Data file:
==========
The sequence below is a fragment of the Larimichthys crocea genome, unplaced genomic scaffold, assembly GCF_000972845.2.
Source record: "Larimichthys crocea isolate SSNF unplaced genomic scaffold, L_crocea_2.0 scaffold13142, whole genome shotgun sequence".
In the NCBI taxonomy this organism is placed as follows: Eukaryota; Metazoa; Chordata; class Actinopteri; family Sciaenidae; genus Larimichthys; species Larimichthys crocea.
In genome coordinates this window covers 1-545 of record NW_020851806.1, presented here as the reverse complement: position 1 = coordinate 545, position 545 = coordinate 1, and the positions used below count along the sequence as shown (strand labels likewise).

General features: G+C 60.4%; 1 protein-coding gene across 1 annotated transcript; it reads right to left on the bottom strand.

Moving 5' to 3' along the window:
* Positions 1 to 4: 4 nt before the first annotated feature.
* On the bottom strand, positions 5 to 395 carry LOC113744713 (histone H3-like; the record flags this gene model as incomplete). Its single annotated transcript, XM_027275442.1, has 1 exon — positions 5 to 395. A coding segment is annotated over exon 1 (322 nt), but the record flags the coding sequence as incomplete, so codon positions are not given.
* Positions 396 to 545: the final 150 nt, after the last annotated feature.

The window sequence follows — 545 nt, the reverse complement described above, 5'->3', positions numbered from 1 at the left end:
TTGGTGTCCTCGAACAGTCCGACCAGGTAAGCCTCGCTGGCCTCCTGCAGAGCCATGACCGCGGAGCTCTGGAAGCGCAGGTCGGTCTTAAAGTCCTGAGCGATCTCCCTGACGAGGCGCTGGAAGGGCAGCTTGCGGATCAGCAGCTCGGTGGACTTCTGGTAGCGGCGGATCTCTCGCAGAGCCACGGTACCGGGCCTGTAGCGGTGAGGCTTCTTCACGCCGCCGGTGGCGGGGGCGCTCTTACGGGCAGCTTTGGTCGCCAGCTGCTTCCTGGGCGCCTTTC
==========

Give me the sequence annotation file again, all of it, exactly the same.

The sequence below is a fragment of the Larimichthys crocea genome, unplaced genomic scaffold, assembly GCF_000972845.2.
Source record: "Larimichthys crocea isolate SSNF unplaced genomic scaffold, L_crocea_2.0 scaffold13142, whole genome shotgun sequence".
In the NCBI taxonomy this organism is placed as follows: Eukaryota; Metazoa; Chordata; class Actinopteri; family Sciaenidae; genus Larimichthys; species Larimichthys crocea.
In genome coordinates this window covers 1-545 of record NW_020851806.1, presented here as the reverse complement: position 1 = coordinate 545, position 545 = coordinate 1, and the positions used below count along the sequence as shown (strand labels likewise).

General features: G+C 60.4%; 1 protein-coding gene across 1 annotated transcript; it reads right to left on the bottom strand.

Moving 5' to 3' along the window:
* Positions 1 to 4: 4 nt before the first annotated feature.
* On the bottom strand, positions 5 to 395 carry LOC113744713 (histone H3-like; the record flags this gene model as incomplete). Its single annotated transcript, XM_027275442.1, has 1 exon — positions 5 to 395. A coding segment is annotated over exon 1 (322 nt), but the record flags the coding sequence as incomplete, so codon positions are not given.
* Positions 396 to 545: the final 150 nt, after the last annotated feature.

The window sequence follows — 545 nt, the reverse complement described above, 5'->3', positions numbered from 1 at the left end:
TTGGTGTCCTCGAACAGTCCGACCAGGTAAGCCTCGCTGGCCTCCTGCAGAGCCATGACCGCGGAGCTCTGGAAGCGCAGGTCGGTCTTAAAGTCCTGAGCGATCTCCCTGACGAGGCGCTGGAAGGGCAGCTTGCGGATCAGCAGCTCGGTGGACTTCTGGTAGCGGCGGATCTCTCGCAGAGCCACGGTACCGGGCCTGTAGCGGTGAGGCTTCTTCACGCCGCCGGTGGCGGGGGCGCTCTTACGGGCAGCTTTGGTCGCCAGCTGCTTCCTGGGCGCCTTTC